07 December 2018 News

Misplaced satellites provide highest accuracy yet of Einstein's theory

Galileos measure Einsteinian time dilation. Image: ESA
Galileos measure Einsteinian time dilation. Image: ESA

A pair of Europe’s Galileo satellites that have fortuitously been stranded in an incorrect orbit for a few years, have helped scientists achieve the most accurate measurement ever made of gravitational redshift; a key element of Einstein’s Theory of General Relativity, that describes how time passes more slowly when close to a massive object.

Einstein theorised that shifts in gravity would alter the passing of time a century ago and since then, several experiments have proved this to be the case. However these new findings improve upon the measurement fivefold.

These extraordinary results have been made possible thanks to the very high stabilities of passive hydrogen maser (PHM) clocks aboard each Galileo. These particular ones are stable to one second in three million years and if they didn't account for gravitational redshift, i.e that they run faster in orbit than they do down on the ground, then it would only take a mistiming of a few tenths of a microsecond per day for the satellites to be off course by around 10 kilometres per day, if they were left uncorrected.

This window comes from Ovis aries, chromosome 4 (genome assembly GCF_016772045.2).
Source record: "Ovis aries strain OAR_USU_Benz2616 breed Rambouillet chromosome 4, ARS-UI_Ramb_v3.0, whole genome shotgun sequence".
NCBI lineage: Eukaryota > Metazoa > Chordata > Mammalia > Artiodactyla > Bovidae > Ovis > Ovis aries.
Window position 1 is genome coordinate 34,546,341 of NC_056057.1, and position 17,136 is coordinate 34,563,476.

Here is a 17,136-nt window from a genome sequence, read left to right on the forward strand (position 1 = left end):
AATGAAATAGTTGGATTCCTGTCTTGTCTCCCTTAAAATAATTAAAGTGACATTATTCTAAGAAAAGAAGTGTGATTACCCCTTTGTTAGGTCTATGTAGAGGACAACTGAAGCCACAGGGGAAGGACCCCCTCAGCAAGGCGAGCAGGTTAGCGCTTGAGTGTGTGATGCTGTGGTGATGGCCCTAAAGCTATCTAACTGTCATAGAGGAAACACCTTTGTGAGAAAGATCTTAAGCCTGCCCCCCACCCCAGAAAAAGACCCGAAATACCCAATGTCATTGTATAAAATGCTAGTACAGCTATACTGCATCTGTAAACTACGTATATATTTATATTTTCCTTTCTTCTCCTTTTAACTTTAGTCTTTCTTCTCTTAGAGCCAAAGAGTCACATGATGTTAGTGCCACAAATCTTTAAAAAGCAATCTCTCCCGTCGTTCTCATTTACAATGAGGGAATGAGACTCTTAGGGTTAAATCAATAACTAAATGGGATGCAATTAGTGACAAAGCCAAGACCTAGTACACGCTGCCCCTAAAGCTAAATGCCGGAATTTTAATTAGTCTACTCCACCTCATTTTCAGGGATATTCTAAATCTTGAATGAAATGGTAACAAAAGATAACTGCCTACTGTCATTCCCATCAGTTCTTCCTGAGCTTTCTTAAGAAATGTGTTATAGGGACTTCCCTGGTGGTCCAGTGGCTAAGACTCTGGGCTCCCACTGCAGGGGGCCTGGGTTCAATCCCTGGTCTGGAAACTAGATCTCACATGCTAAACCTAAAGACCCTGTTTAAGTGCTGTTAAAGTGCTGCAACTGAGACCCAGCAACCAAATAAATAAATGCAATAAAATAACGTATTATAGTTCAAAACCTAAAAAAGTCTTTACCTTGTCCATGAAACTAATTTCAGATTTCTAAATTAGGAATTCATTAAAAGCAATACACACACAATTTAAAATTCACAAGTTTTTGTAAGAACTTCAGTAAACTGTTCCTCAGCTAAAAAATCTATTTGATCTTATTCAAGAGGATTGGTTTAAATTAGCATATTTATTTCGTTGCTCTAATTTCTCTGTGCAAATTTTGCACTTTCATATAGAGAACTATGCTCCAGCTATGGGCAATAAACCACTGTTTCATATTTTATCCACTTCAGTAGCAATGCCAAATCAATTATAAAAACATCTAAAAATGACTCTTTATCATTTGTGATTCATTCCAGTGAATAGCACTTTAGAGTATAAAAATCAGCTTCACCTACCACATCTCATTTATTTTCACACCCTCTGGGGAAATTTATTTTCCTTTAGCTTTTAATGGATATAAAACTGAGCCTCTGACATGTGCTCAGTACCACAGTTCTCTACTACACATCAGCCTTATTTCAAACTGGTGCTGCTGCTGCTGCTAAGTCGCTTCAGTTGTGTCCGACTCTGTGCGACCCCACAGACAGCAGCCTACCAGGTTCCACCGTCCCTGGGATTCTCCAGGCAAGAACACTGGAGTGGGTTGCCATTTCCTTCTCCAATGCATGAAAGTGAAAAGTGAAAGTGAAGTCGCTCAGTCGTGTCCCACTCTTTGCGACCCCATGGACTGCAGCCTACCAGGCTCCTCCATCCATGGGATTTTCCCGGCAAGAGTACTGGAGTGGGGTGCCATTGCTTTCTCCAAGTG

“The fact that the Galileo satellites carry passive hydrogen maser clocks, was essential for the attainable accuracy of these tests,” said Sven Hermann at the University of Bremen’s ZARM Center of Applied Space Technology and Microgravity.

“It is hugely satisfying for ESA to see that our original expectation that such results might be theoretically possible have now been borne out in practical terms, providing the first reported improvement of the gravitational redshift test for more than 40 years,” comments Javier Ventura-Traveset, Head of ESA’s Galileo Navigation Science Office.

The discovery is all the more gratifying, as the measurement only came about because the two Galileo satellites (5 and 6) were not where they were supposed to be. Launched back in 2014, a malfunctioning Soyuz upper stage rocket stranded the satellites in orbits that were too elliptical to be used for their intended purpose - navigation.

Despite an attempt by ESA flight controllers to raise the low points of the satellites’ orbits and make them more circular, they could not shift them enough and instead each satellite climbed and fell some 8500 kilometres twice per day.

But rather than assign the satellites to the great scrapheap in the skies, these regular shifts in height, and therefore regular shifts in gravity levels, turned a misfortunate event into a fortunate one.

“The fact that the Galileo satellites carry passive hydrogen maser clocks, was essential for the attainable accuracy of these tests,” noted Sven Hermann at the University of Bremen’s ZARM Center of Applied Space Technology and Microgravity. “Ongoing improvements in the processing and in particular in the modelling of the clocks, might lead to tightened results in the future.”

When the satellites are not helping to prove that Einstein was right once again, they are used as part of the Galileo search and rescue services, but the aim is still to use them for the purpose they were designed for. Once approved by ESA and the European Commission, the satellites will take their place with the other 24 active Galileo satellites, a system which cost around 9 billion euros to implement, to resume normal operations.


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